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The majority of calls into our department are from repeat customers with wireless accounts who are already well profiled in the AT&T database. Typically they'll call in to add lines of service for family members and friends to their cell phone plans, or to start new accounts. The ROC instantly reviews their past ordering/non-ordering history, drawing also from past information input on the account by customer service reps. Even for a first time caller into the system, the area code and zip code of their residence is register and sets in motion menu options that route the potential customer through a hi-tech maze to either favored or non-favored sales reps.

The ROC matches each caller/customer with a parallel database for AT&T sales reps. Worker profiles are compiled by management, who are seemingly free to use this system's filters to intentionally sink the close-ratio for whatever rep they happen to hate that day, ensuring that the "loser" stays below eligibility for commission pay that month. Needless to say, the physically attractive sales reps "somehow" get all the breaks, it seems. Favored reps can expect an endless procession of upper class customers to grace their headsets.

In each of our cubicles is a list of "Prohibited Zip Codes" from which we are forbidden to process orders. These are all low-income/high-crime neighborhoods that the ROC has identified as too high a risk for the company to grant service to. We are told to inform these callers that telesales cannot process their orders. Conversely, an opposite list of zip codes exist, these are the "zips of the rich" which trigger "high probability" of income for the company. The phone rings at AT&T and the ROC, this Brain of AT&T, swings into action to size-up this particular caller's qualifications. The computer system then calculates a formula:

rich customer + pretty sales rep = management's rigged system

Workers in cubicels across the floor are pidgeon-holed along a pecking order stacked by managers. All calls coming into this asylum seem to be surgically routed according to each workers' favored/unfavored. The results are violence provoking/revolting.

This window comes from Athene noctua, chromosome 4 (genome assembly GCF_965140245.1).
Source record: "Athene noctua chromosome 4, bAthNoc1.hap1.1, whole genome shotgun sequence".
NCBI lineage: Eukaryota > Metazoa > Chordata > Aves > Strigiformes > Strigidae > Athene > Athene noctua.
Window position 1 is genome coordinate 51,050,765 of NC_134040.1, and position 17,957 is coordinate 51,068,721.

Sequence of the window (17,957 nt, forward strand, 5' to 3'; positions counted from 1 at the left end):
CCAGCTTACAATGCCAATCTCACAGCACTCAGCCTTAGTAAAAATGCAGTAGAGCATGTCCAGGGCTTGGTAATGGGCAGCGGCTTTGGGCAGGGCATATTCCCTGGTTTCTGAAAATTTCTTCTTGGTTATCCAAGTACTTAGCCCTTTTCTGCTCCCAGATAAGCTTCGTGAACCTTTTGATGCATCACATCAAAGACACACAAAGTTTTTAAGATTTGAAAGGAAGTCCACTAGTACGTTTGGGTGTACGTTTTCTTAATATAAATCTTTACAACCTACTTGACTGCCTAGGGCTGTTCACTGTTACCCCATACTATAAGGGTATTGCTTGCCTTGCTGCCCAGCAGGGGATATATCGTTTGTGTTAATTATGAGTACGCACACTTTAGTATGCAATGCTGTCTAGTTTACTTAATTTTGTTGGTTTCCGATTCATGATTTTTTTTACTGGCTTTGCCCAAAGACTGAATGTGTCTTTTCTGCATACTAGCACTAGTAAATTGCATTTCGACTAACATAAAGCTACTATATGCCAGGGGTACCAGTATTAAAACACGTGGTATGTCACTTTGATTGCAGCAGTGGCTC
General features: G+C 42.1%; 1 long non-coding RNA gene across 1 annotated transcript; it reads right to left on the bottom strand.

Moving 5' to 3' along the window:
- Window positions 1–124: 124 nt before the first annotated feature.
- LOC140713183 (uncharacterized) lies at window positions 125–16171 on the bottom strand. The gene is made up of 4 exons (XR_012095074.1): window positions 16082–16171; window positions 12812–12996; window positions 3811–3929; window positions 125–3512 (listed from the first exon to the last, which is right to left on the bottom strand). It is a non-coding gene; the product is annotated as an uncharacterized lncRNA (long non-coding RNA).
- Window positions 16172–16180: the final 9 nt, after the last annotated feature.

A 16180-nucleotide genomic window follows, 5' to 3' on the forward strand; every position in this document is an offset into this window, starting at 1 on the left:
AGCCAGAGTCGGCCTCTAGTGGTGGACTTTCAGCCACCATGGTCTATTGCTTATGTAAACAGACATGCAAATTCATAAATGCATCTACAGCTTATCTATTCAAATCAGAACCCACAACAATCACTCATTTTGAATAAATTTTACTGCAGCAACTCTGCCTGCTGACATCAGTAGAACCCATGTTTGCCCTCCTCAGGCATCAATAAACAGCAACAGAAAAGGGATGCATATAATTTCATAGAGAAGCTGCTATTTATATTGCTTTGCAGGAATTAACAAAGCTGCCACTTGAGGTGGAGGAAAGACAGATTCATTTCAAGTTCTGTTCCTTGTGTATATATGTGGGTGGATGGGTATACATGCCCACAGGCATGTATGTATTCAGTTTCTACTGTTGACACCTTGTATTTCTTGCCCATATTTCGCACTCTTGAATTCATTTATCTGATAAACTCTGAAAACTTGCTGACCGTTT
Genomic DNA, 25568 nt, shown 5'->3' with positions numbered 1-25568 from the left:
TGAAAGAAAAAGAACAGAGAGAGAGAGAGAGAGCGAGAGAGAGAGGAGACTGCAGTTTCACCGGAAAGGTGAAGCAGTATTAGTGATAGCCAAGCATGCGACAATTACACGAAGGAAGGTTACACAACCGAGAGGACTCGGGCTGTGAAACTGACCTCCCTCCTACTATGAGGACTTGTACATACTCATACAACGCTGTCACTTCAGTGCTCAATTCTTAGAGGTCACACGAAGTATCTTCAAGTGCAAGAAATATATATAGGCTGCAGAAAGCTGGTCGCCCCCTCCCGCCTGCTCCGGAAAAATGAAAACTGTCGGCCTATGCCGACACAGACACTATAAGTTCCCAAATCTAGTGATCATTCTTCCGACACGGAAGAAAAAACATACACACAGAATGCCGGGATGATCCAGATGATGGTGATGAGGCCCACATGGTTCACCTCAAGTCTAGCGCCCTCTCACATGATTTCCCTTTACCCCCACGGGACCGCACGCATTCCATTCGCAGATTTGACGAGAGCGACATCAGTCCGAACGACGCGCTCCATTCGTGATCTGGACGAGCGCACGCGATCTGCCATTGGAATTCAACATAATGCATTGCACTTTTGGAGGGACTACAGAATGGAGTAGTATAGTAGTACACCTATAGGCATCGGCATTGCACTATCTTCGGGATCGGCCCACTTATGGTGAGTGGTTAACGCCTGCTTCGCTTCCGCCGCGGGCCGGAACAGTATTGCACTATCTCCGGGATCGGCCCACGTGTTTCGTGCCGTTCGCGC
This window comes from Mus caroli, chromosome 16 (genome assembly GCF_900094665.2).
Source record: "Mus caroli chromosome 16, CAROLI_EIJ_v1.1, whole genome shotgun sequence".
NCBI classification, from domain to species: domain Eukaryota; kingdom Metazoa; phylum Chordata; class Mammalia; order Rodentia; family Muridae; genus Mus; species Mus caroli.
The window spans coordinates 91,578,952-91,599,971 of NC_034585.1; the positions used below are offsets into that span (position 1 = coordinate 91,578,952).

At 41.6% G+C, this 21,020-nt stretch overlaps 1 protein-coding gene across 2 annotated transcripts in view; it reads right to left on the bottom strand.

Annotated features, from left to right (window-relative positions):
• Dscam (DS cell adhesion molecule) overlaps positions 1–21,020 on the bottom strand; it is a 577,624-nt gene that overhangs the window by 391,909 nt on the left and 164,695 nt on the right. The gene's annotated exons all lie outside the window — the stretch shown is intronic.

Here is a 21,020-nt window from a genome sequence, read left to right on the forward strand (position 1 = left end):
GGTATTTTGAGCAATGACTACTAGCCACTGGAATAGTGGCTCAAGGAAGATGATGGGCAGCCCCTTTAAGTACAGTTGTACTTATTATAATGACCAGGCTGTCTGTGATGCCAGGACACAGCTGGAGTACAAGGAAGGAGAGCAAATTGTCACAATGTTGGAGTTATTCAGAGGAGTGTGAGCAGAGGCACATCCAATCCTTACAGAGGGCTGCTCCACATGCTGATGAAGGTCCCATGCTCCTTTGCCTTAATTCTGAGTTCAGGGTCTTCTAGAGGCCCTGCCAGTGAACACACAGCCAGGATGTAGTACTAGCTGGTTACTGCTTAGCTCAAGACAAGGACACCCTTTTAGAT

At the start of our employment we are each photographed and profiled in an AT&T management database. This company "Face Book" is used by remote peeping-toms who oogle and Google their subordinate worker-prey based on what seems to be that person's looks. I soon opined that attractive reps are "fast tracked" from the start to give an impression to co-workers that these people are "naturally gifted" to an unnatural extent. Expectations are set to dispel any question as to why Little Miss Close-Ratio never misses a sale - after all, look at the effort it's taken her to answer a phone and recite a script. It's not everyone who can accomplish this while looking so cute. Surely she deserves more pay then her Plain Jane neighbor (who can't possibly appear so pretty in a headset).

It seems behind-the-scenes string-pullers indicate their preference for a rep and skew the pool of calls in that agent's favor. Everyone is in awe of Mr. Midas Touch who is "earning" ten times more than us - the awe, the mystery, the wonder over how he manages to process orders from Westchester, Palm Beach, Bellaire, Bellevue, and Orange County - anyplace where Paris Hilton might be shooting her next porno flick. Geeee, such an astounding powerhouse of innate talent as Mr. Midas certainly deserves much more pay than us…

In the opposite corner we spy Mr. Middle-Age Homely Prole, struggling through the toils of lost callers in post-Katrina New Orleans and East Bumfuck West Texas - an endless dirge of cell phone wannabes in Appalachia who've never heard of "them thar debit cirds." Day after day he patiently explains (slowly) to these callers how income is required to pay for cell phone service (after which he has to define "income" for them).

By the middle of my first week in this zoo I was "concerned to learn" that I'd been relegated to the loser cubicle - a Lost Continent no-man's land of call centers, from which, like black holes, even light can't escape (much less commission pay). I found myself struggling in the mud-pits of the South Bronx on calls an order of magnitude more difficult than the streamlined ease with which the good-lookers breezed through sale after sale. It was almost as if AT&T had placed a big neon sign over my workstation: "You'll work here for subsistence pay, or look for another job." This was an abrupt reversal of my past years at call center customer service/sales positions. The infuriating thing was that this company was artificially creating a "track record" seemingly aimed to demonstrate that I have no ability for call center work. They seemed to be artificially keeping my number of sales to a minimum.

AT&T seems to me a place of fraud and employee character assassination.

But it gets so much worse…